Japanese beech, zelkova, and horse chestnut trees are used for Hidehira lacquerware. Freshly-cut trees, however, contain too much moisture and are not ready to be used. It is important for the wood to be properly dried in order to prevent cracks from forming. As it is harder for larger pieces of wood to dry thoroughly, they are cut to a rough bowl shape for convenience. Depending on the condition of the wood, some take a year, or even up to ten years to dry before they are ready for the next stage of production. Roundness, thickness, and ease of use are taken into consideration during cutting.
- 3. Wood turning
During the previous stage, the wood base had been coarsely cut, leaving an uneven wood surface. Wood turning refers to the process of shaping and smoothing the wood base using a lathe. Turning the wood base on the lathe while it is being smoothed allows the surface of the wood to be polished evenly, resulting in a smoother surface. Sandpaper is then used to smooth the finer parts of the wood base, and the shaping is now finished.
- 4. Hardening the wood base
Once the wood turning is complete and the wood base has been shaped, raw lacquer is applied to the entirety of the wood base. The reason raw lacquer is applied right after the wood base has been shaped is to prevent the wood from deforming by absorbing moisture. By applying raw lacquer on the surface, it acts as a coating to prevent the wood base from absorbing moisture which would lead to expansion, contraction and cracks. This extra step is important in the production of quality Hidehira lacquerware.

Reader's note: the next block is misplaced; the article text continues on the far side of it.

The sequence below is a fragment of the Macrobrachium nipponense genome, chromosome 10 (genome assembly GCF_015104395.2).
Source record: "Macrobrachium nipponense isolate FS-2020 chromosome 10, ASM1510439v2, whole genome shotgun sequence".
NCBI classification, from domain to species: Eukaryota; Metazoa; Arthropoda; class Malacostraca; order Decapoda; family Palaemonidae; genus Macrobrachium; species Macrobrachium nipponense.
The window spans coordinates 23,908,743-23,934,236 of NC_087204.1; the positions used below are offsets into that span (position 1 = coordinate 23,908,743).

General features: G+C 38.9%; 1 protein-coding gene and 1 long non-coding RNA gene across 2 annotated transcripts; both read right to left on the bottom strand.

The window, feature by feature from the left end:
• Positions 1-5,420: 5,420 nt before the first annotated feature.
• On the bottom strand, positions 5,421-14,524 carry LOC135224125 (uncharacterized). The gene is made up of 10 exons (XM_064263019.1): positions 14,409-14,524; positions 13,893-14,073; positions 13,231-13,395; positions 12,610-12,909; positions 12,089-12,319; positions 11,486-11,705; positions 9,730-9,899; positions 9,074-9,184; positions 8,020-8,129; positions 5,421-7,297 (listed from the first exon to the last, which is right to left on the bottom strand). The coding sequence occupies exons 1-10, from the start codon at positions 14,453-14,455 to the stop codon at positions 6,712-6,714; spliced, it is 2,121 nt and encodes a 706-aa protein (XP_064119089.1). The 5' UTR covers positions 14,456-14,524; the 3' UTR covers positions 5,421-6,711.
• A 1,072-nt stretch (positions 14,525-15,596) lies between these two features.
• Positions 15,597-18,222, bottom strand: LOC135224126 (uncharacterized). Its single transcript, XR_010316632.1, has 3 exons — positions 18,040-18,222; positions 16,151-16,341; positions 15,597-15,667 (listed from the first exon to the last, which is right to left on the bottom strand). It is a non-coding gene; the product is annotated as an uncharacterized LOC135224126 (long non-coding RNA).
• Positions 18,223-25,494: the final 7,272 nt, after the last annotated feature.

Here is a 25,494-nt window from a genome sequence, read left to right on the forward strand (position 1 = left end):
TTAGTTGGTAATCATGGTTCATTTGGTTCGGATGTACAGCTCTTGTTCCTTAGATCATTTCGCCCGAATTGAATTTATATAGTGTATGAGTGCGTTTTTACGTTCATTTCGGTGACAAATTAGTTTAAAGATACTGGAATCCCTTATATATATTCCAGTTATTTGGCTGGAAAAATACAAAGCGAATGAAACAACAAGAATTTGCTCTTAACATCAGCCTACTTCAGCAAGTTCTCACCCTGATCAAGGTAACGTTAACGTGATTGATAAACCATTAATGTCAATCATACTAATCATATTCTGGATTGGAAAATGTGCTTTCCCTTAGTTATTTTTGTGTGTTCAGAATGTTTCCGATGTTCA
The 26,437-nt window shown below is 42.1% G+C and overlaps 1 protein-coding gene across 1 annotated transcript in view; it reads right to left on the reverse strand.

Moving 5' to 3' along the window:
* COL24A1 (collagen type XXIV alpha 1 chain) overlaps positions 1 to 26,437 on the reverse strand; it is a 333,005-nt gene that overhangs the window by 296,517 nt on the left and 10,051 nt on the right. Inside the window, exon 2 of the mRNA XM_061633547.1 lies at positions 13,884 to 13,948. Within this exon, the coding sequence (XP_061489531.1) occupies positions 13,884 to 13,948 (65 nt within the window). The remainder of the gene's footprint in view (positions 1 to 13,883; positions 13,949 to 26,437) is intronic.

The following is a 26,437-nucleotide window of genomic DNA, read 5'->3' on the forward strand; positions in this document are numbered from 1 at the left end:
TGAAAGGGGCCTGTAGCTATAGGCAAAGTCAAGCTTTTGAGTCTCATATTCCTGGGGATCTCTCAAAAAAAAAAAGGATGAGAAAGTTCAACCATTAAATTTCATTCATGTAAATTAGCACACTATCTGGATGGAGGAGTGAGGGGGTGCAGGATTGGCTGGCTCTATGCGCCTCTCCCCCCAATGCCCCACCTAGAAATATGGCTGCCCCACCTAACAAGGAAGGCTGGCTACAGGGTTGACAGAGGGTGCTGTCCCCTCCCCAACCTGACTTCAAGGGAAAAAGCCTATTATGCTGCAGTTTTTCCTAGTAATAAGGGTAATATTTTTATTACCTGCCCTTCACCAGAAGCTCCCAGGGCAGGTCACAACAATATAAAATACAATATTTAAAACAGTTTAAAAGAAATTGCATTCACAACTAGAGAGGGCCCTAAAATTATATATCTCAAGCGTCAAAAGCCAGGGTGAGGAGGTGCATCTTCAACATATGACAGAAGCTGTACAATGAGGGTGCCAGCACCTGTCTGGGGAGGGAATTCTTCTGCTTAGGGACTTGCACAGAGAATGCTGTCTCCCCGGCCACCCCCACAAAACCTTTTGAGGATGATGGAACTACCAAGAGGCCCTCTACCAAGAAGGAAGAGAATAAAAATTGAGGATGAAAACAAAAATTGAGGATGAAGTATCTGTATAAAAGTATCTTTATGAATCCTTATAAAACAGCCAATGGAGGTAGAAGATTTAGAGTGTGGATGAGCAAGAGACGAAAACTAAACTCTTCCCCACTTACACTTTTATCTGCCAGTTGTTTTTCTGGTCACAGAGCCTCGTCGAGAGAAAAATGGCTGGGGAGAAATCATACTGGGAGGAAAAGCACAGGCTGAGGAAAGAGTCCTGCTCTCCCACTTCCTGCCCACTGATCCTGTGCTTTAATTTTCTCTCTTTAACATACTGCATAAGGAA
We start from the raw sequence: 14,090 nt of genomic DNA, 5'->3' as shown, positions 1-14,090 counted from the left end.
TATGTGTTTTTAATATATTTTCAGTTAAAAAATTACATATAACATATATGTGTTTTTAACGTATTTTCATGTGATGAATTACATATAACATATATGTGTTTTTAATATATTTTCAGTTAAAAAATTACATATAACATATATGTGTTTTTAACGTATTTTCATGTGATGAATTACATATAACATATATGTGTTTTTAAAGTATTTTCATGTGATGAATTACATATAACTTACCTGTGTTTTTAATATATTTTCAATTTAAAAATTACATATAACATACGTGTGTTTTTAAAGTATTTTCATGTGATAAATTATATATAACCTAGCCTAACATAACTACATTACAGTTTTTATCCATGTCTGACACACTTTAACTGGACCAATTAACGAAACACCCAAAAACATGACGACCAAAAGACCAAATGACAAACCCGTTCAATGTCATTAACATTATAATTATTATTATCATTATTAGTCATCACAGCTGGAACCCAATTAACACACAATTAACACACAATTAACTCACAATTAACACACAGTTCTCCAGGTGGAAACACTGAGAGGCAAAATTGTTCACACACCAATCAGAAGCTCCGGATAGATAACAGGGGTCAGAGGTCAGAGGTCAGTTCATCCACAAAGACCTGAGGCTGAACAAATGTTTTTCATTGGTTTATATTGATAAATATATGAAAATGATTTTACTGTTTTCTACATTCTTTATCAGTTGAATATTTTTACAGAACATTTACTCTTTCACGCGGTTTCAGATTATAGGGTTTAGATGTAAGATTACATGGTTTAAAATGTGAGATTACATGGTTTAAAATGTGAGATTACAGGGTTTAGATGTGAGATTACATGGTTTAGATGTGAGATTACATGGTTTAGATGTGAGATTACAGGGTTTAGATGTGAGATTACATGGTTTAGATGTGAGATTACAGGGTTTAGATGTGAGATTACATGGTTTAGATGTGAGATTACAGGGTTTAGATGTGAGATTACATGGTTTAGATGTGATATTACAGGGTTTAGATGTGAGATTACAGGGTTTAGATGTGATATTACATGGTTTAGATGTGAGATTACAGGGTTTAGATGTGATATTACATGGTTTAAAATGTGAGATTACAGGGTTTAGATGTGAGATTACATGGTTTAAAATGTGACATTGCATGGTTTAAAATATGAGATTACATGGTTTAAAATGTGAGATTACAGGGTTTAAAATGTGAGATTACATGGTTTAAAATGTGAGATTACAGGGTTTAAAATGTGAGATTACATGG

- 5. Base coating
Fragile sections are strengthened by pasting linen and cotton on them. The cloth is then coated with rust powder and raw lacquer in order to hide its visibility. Finally, rustproofing agents are applied to prevent the rust powder from rusting, and the base coat is complete.
- 6. Coating
Coloring of the lacquerware is divided into undercoating, intermediate coating, and overcoating. After applying each coat, the lacquerware is carefully dried inside a lacquer drying box with high humidity. Special care is required for the overcoat as it is the final step of production so it must be free from any dust or dirt. This is why overcoating requires the most concentration out of all the steps.
- 7. Decoration
Once the base color has been applied to the lacquerware, Hidehira lacquerware's distinctive cloud and diamond motif is drawn onto the surface. The most commonly used technique is transferring patterns drawn on washi paper onto the lacquerware surface. The cloud and diamond design is sometimes referred to as a Hidehira pattern.
Where to Buy & More Information
See more Lacquerware
- Wajima lacquerware
- Kamakura-bori lacquerware
- Tsugaru lacquerware
- Aizu lacquerware
- Yamanaka lacquerware
- Kawatsura lacquerware
- Echizen lacquerware
- Joboji lacquerware
- Kiso lacquerware
- Hidehira lacquerware
- Kagawa lacquerware
- Ryukyu lacquerware
- Takaoka lacquerware
- Wakasa lacquerware
- Hida-shunkei lacquerware
- Ouchi lacquerware
- Kanazawa lacquerware
- Kishu lacquerware
- Kyo laquerware
- Odawara lacquerware
- Naruko lacquerware
- Niigata lacquerware
- Murakami carved lacquerware